Our challenge with cookbooks is having a go-to list of *easy* recipes for work nights. I think a lot of crappy food happens because of a lack of time and good, easy recipes. Convenience food is designed to prey on this problem. One of my favorite food blogs is geared toward parents who need quick but healthy, yummy recipes. http://debbiekoenig.com/
We get a ton of recipes from Debbie’s blog. Her “naptime cooking” cookbook, Parents Need to Eat, Too, is coming out soon! We already pre-ordered a copy.
In addition to her blog and some other random recipe blogs, we also use the Cooks Illustrated/Cooks Country annual quick and healthy recipe collections. Maybe we’ll give the America’s Test Kitchen Healthy Family Cookbook that several of you mention a go–we don’t have it.
My favorites are The Joy of Cooking (1997 version) and The Passionate Vegetarian by Crescent Dragonwagon. They are both really instructional, with information about different foods rather than just recipes for particular dishes. When I get my CSA box and need inspiration for what to make with, say, okra, I can go to either of these cookbooks, look in the vegetables section, okra subsection, and have a description of what kinds of cooking methods are appropriate along with several recipes to choose from. I often go off-recipe and improvise, but they are a good starting point.
The drawings and descriptions in The Joy of Cooking are useful (like different kinds of squash, peppers, etc.), but The Passionate Vegetarian has a lot more soul.
I have Jamie’s Kitchen and that’s a really good book. I also have Gluten Free Girl and the Chef and the BBQ bible very good books. Other books that I really like Jenni’s Splendid Ice Creams is one I just got this fall and I’ve made 5 ice creams from it so far. I have The Balti cook book from which I’ve made almost every recipe. I love the “Big Beautiful Cookbook” series. I have the Big Beautiful book of Mexico, the Big Beautiful book of Provence, the Big Beautiful book of China and the Big Beautiful book of the Mediterranean. These are great books the recipes are wonderful and the pictures are beautiful. I have Ratio which really helps convert things to gluten free. Also The Cooks Book has about everything you will ever need.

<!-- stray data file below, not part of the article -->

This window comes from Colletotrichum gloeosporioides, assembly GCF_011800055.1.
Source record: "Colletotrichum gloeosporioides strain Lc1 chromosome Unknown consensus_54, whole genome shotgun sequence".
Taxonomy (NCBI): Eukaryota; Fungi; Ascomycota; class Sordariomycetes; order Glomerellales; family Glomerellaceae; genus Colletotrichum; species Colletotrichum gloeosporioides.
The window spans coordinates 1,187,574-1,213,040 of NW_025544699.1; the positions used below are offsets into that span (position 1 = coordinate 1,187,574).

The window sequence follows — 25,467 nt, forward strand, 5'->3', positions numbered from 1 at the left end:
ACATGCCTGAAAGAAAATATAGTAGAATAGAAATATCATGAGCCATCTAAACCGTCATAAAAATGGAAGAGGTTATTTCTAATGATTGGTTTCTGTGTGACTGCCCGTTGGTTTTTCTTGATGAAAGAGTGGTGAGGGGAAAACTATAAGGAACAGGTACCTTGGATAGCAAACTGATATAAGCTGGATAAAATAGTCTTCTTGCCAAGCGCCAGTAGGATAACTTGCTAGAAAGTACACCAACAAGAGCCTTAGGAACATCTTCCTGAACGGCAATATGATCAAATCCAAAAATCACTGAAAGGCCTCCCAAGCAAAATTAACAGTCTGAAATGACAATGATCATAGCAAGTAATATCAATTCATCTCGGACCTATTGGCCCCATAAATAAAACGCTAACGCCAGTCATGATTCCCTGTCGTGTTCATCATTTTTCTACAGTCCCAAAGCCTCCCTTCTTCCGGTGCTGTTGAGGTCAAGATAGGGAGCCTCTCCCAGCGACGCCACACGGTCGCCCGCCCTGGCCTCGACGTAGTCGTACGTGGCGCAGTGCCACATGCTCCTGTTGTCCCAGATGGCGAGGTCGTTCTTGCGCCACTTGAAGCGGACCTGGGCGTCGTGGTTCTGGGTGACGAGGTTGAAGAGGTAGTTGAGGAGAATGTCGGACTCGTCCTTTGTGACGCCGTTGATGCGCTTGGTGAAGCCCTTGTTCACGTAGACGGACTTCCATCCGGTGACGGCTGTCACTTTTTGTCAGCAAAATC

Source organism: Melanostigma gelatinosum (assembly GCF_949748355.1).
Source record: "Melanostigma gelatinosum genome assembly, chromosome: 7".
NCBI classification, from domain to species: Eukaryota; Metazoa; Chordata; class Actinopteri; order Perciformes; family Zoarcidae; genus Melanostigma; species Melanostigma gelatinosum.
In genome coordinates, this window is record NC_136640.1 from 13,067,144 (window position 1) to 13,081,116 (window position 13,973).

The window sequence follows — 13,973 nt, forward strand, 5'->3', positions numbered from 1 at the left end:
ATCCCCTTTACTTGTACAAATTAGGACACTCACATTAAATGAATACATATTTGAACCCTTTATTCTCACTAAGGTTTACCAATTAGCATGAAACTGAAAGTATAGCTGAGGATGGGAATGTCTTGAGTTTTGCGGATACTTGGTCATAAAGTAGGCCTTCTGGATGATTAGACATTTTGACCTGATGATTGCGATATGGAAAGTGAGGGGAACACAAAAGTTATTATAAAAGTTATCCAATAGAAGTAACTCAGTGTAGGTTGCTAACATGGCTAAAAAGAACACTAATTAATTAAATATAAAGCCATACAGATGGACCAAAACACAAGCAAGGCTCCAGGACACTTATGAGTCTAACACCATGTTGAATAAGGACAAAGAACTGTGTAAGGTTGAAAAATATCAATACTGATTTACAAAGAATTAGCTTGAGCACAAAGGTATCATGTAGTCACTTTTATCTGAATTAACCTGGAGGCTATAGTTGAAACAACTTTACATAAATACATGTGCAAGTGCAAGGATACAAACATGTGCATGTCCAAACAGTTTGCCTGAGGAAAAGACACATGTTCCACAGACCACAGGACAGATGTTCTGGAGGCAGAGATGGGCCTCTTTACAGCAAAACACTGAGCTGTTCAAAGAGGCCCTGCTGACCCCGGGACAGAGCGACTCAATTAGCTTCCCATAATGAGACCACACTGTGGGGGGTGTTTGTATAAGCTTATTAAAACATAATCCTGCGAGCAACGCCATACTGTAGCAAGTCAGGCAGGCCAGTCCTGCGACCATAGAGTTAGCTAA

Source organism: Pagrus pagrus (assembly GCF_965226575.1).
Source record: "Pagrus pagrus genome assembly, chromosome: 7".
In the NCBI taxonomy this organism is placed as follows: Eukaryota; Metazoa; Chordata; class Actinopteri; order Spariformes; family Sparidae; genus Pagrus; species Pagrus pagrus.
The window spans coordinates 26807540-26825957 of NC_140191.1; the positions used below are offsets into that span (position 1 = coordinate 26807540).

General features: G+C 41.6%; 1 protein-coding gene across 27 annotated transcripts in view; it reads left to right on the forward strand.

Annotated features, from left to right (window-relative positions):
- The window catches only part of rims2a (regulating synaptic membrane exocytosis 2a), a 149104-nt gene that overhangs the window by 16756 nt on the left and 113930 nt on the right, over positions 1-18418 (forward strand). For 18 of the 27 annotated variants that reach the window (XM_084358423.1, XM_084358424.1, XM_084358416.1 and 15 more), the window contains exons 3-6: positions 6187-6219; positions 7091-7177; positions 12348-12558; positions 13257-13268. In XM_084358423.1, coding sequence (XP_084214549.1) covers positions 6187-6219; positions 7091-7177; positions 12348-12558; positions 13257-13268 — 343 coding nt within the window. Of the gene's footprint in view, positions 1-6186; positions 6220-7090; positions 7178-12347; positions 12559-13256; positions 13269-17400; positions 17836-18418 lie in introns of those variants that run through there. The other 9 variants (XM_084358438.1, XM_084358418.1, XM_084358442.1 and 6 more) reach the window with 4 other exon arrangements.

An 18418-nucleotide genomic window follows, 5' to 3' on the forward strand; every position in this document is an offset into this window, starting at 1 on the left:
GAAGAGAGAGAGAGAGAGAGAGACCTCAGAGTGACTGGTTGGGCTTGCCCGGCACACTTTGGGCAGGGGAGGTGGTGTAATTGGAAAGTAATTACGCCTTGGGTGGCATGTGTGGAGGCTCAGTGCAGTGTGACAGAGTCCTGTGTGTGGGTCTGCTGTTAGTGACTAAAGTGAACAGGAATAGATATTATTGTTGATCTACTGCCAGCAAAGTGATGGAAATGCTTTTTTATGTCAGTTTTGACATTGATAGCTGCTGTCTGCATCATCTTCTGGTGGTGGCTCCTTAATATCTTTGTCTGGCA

I also love the Betty Crocker cookbook. Although mine is the regular one, not the bridal one. The cover on the bridal one is gorgeous! I like many of Rachael Ray’s cookbooks 🙂
After Jamie’s books, I would say my favorite is Simply in Season. The book makes cooking seasonally EASY. There are a both vegetarian and meat recipes, which I particularly enjoy. Every recipe I’ve made (about a dozen so far) has been excellent.
I use the internet sometimes, cause I have had a few recipes turn out horrible. I don’t have many cook-books but I am making a cook-book scrapbook. I use my grandmothers 1950 something Good housekeeping cook-book for some things,
My current 2 favorite cookbooks are Vegetarian Cooking for Everyone by Deborah Madison, and Real Food Real Easy by George Stella. The second one is a surprise even to me! But there are some homerun, simple American recipes that I make over and over again, most notably the sirloin chili and the cabbage-sausage soup.
I love Ina Garten’s Barefoot Contessa Parties cookbook. I’ve cooked at least half of the book’s recipes and everything has been delicious. I’m also quite partial to James Barber’s cookbooks (he’s now deceased but used to have a very entertaining cooking show in Canada.) His motto was: “Good cooking is like good sex – you do the best you can with what you’ve got.” He has lots of good, easy, no-fuss recipe ideas.
My current favorite is The Splendid Table’s How to Eat Supper. I totally trust those ladies. I have made about a dozen recipes out of it, and everything has been AMAZING. Plus, it’s geared toward weeknight dinners. Most of them are from staples, plus a few seasonal ingredients. There are a number of variations for each recipe, so you can make it at different times of the year. Also, most of the recipes are doable in less than 1 hour.
I will join the chorus for “Joy of Cooking.” There are many cookbooks I look at for pictures and to be inspired, but “Joy” is the only one I feel I need. So many of the things I taught myself to do in the kitchen, I did by using their recipes as a framework.
I love the Martha Stewart Everyday Food cookbooks (Great Food Fast and Fresh Food Fast, I believe they are called). They are collections of favorites from her Everyday Food magazine, and they have so many great, quick, tasty, healthy recipes.